The Senate Homeland Security and Government Affairs Committee authorized the subpoena of documents and depositions from Blue Star Strategies, a Clinton-connected Democratic consulting company known to have worked together with Ukrainian energy firm Burisma while Hunter Biden was a member of its executive board.
The committee voted along party lines 8-6, with Massachusetts Senator Mitt Romney voting alongside his fellow Republicans despite reports that he thought the investigation may appear ‘too political’.
Blue Star Strategies, owned by former Clinton administration officials Karen Tramontano and Sally Painter, was hired by Burisma in 2015 to try to smooth over allegations of corrupt activity by the energy company.
Burisma hired Hunter Biden for a no-show, $50,000-a-month board member job in April 2014, just a couple months after a coup d’état overthrew Ukraine’s unpopular but democratically elected government. Vice President Joe Biden was tapped as the Obama administration’s chief liaison on Ukraine. Hunter Junior was chosen for the job despite a lack of experience of any kind in the energy business.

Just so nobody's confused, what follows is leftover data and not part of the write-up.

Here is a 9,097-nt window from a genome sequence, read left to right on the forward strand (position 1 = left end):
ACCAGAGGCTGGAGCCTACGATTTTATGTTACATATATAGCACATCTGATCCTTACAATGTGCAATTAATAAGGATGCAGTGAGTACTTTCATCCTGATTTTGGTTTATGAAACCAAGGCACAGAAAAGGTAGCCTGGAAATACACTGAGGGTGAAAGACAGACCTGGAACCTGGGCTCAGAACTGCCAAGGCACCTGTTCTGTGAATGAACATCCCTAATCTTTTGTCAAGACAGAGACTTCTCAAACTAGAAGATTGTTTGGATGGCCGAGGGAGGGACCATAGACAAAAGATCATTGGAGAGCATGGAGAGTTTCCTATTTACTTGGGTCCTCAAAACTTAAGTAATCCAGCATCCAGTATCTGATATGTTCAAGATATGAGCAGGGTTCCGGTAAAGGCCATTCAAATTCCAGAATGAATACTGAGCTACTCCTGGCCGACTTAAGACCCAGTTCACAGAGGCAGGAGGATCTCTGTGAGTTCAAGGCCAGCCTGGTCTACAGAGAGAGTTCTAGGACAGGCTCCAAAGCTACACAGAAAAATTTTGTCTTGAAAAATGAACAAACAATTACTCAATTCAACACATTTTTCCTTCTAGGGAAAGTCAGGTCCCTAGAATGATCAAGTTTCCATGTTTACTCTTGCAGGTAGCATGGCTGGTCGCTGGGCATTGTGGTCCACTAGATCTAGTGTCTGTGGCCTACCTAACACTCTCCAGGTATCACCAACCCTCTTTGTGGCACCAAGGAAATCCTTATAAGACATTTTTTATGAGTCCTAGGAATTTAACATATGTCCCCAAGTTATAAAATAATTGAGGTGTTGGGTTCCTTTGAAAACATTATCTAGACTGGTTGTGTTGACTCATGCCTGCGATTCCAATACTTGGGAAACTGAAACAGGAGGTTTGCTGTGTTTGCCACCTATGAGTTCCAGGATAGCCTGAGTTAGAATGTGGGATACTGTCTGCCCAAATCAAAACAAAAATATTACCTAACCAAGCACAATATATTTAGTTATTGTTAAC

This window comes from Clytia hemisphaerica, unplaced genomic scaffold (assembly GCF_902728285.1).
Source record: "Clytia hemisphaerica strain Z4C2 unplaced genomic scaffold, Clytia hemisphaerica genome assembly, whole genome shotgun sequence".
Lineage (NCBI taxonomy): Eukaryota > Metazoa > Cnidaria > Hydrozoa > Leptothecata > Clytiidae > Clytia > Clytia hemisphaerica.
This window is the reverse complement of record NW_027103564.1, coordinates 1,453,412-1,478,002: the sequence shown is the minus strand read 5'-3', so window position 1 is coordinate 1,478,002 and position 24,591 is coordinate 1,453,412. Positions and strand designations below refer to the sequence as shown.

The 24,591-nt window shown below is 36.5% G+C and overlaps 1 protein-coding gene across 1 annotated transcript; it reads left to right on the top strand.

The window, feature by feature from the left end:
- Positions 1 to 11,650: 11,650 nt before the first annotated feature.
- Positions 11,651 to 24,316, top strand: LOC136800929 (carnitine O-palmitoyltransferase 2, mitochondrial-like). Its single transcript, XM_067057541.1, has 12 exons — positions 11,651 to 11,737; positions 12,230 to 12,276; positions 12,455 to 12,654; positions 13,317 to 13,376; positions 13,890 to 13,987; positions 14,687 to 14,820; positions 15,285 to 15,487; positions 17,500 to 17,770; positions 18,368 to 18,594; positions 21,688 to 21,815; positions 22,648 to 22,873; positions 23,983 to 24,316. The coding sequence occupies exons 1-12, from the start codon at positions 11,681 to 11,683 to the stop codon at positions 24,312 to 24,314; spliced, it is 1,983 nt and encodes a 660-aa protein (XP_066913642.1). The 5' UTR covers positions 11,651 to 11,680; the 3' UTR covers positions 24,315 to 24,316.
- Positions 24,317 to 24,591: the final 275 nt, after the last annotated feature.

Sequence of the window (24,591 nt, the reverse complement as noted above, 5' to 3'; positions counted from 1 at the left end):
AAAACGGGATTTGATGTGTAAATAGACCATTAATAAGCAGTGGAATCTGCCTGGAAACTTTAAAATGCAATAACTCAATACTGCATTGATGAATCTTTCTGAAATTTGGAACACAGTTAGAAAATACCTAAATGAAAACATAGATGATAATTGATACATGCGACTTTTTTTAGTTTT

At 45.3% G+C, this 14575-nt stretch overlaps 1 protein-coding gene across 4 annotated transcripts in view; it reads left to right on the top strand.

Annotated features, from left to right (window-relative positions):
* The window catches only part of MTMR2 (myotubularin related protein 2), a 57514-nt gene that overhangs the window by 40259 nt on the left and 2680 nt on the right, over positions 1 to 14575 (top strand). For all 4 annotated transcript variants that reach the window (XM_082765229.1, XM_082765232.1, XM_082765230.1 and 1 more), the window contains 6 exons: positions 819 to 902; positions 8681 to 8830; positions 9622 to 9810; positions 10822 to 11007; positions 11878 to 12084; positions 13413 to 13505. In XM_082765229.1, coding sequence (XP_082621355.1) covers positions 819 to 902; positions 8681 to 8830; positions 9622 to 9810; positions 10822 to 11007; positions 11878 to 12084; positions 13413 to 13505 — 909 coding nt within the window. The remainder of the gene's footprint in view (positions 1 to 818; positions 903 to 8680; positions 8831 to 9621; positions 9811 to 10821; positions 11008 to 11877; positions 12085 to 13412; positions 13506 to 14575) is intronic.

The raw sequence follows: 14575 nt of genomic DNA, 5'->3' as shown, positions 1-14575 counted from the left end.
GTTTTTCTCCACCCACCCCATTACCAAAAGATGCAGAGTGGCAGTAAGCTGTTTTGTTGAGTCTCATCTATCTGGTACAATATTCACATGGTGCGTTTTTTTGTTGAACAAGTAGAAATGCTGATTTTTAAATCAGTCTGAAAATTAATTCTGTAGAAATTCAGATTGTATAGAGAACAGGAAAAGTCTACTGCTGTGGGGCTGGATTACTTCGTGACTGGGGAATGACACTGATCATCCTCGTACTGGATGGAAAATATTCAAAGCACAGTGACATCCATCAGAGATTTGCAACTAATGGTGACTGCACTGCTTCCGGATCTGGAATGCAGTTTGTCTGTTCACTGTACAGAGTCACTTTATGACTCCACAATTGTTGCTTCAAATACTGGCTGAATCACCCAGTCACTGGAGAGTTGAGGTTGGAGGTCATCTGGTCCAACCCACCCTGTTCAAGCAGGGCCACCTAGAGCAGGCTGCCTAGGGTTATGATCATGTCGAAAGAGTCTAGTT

Trump, Biden and Conflicting Quid Pro Quo Claims
Wisconsin Republican Senator Ron Johnson, the Senate committee’s chairman, began the effort to subpoena Blue Star in March, less than a month after President Donald Trump was cleared of any wrongdoing in an impeachment trial investigating alleged quid pro quo pressure involving Ukraine and its President, Voloydymyr Zelensky.
House Democrats accused Trump of attempting to withhold hundreds of millions of dollars in military aid to Ukraine last year, and of pressuring Zelensky to restart an investigation into Burisma and the Bidens which was halted in 2016 following Vice President Biden’s personal intervention.
Probe 'Pulling Us Apart'
Democrats slammed Wednesday’s vote, With Michigan Senator Gary Peters saying that “at this moment when Americans need us to work together, this extremely partisan investigation is pulling us apart.”
Florida Republican Senator Rick Scott expressed support for the probe, saying lawmakers “need to get to the truth of the Bidens’ relationship with Burisma,” and adding that the hearings “will provide the Senate with the full picture.”
Blue Star itself expressed bewilderment at the subpoena, claiming it had been prepared to cooperate with lawmakers all along. Committee chairman Johnson previously alleged that the company refused to provide documents related to the probe, including the work of former Ukrainian diplomat Andrii Telizhenko with the consulting firm.